High noise levels during flight have long been a barrier to the advancement of urban air mobility (UAM) vehicles, or “air taxis.” Thanks to new research being conducted at Embry-Riddle Aeronautical University and backed by a recently awarded $1.4 million NASA grant, however, low-noise multirotor aircraft are becoming a reality — one that could precipitate a boom of autonomous flight options available.

“By some estimates, UAM operations may become a reality in some urban areas by 2024-2025, first piloted then gradually shifting to autonomous operations controlled from the ground,” said Dr. Vladimir Golubev, Embry-Riddle professor of Aerospace Engineering and a principal investigator on the project.

Working in collaboration with Boston University, Virginia Tech, Tuskegee University and Joby Aviation, Golubev’s team will focus specifically on how air taxis can take off and land quietly at vertiports located in dense urban environments where wind gusts tend to be unpredictable. These turbulent flight conditions present unique aerodynamic and aeroacoustic challenges.

“Those need to be controlled through development of accurate response-prediction tools and optimization strategies,” Golubev added.

Over the three-year span of the project, the team will also provide guidance on suitable locations for city-based rooftop vertiports and flight corridors that would minimize noise during takeoff and landings.

“Noise is a critical aspect for public acceptance,” Golubev said of electric-powered UAM vehicles, noting that major strides have already been made to mitigate their sound and pressure levels.

Last year, for example, NASA and Joby Aviation released preliminary findings from a simulation to capture noise profile data from a full-size UAM prototype. A remotely piloted aircraft loaded to near-maximum weight capacity (the equivalent of a pilot plus four passengers) was flown during a two-week test period at Joby’s Electric Flight Base in California. The aircraft registered decibel levels almost 1,000 times (30dB) quieter than that of a typical helicopter.

Embry-Riddle’s research, conducted as part of NASA’s University Leadership Initiative, will address the sustainability of such noise reduction in highly unsteady flow conditions. Work will be led by Golubev, along with co-principal investigators Dr. Tasos Lyrintzis, distinguished professor and chair of the Aerospace Engineering Department, and Dr. Reda Mankbadi, distinguished professor. Four Ph.D. candidates and several undergraduate students will also be involved.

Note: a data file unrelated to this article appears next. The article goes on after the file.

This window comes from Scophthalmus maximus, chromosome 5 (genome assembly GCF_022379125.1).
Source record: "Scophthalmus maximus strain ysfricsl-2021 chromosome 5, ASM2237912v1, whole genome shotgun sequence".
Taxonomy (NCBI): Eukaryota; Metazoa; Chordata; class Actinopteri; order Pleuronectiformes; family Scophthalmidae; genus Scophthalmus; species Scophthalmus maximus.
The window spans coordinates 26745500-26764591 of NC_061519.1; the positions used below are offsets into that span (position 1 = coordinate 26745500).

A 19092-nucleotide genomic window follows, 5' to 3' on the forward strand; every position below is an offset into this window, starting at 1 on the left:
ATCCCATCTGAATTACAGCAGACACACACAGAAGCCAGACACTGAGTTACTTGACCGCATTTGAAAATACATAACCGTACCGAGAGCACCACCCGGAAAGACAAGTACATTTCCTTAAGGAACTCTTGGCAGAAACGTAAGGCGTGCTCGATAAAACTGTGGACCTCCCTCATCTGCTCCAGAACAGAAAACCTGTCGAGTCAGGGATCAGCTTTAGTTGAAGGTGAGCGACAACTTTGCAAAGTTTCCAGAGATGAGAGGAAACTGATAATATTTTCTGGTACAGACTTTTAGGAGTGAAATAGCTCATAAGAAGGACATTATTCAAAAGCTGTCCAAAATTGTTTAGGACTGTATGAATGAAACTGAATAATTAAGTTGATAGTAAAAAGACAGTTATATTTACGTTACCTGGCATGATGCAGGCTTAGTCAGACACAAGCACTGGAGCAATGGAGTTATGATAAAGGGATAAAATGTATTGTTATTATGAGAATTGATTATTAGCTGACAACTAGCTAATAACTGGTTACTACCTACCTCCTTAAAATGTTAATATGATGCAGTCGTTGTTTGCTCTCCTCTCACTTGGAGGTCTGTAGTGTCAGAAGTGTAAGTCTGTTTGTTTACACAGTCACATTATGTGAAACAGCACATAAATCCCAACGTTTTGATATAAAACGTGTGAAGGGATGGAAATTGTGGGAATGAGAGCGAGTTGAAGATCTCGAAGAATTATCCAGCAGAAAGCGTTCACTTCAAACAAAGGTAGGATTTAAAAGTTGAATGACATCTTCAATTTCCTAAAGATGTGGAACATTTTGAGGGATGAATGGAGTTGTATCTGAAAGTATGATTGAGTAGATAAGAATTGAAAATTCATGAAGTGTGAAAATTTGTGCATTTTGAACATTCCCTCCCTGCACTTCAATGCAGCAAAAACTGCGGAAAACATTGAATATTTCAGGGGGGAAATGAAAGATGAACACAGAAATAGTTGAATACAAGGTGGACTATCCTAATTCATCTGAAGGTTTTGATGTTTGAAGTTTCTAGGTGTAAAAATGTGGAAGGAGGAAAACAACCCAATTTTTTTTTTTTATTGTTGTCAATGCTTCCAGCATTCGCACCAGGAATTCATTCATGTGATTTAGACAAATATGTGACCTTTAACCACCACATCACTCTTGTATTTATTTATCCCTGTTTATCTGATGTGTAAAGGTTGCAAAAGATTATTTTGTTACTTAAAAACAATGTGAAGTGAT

By focusing on the sound levels associated with UAM’s vertical lift capabilities, the team hopes to reduce the environmental impact of these vehicles, helping to ease their entry into new markets.

“Addressing this aerodynamically generated noise is a new technology challenge, and the demand for trained engineers is high,” said Mankbadi. “Because of this market demand, one of our tasks is to involve undergraduate students to train them on the design and development of small multi-rotor vehicles and to prepare them for this emerging market.”

Graduate students will also play a part by focusing on creating computational simulations of noise aerodynamics and controlling multi-rotor vehicles in urban environments.

Additionally, an outreach program will be developed as part of the project to raise awareness and educate the community on how this emerging technology will be incorporated safely into our skies.

“Several students have already been working in this research area to produce preliminary results and pave the way to this award,” Golubev said, citing a handful of students who have planted a flag in this topic as an area of ongoing research.

Work on the project will begin later this year, in September.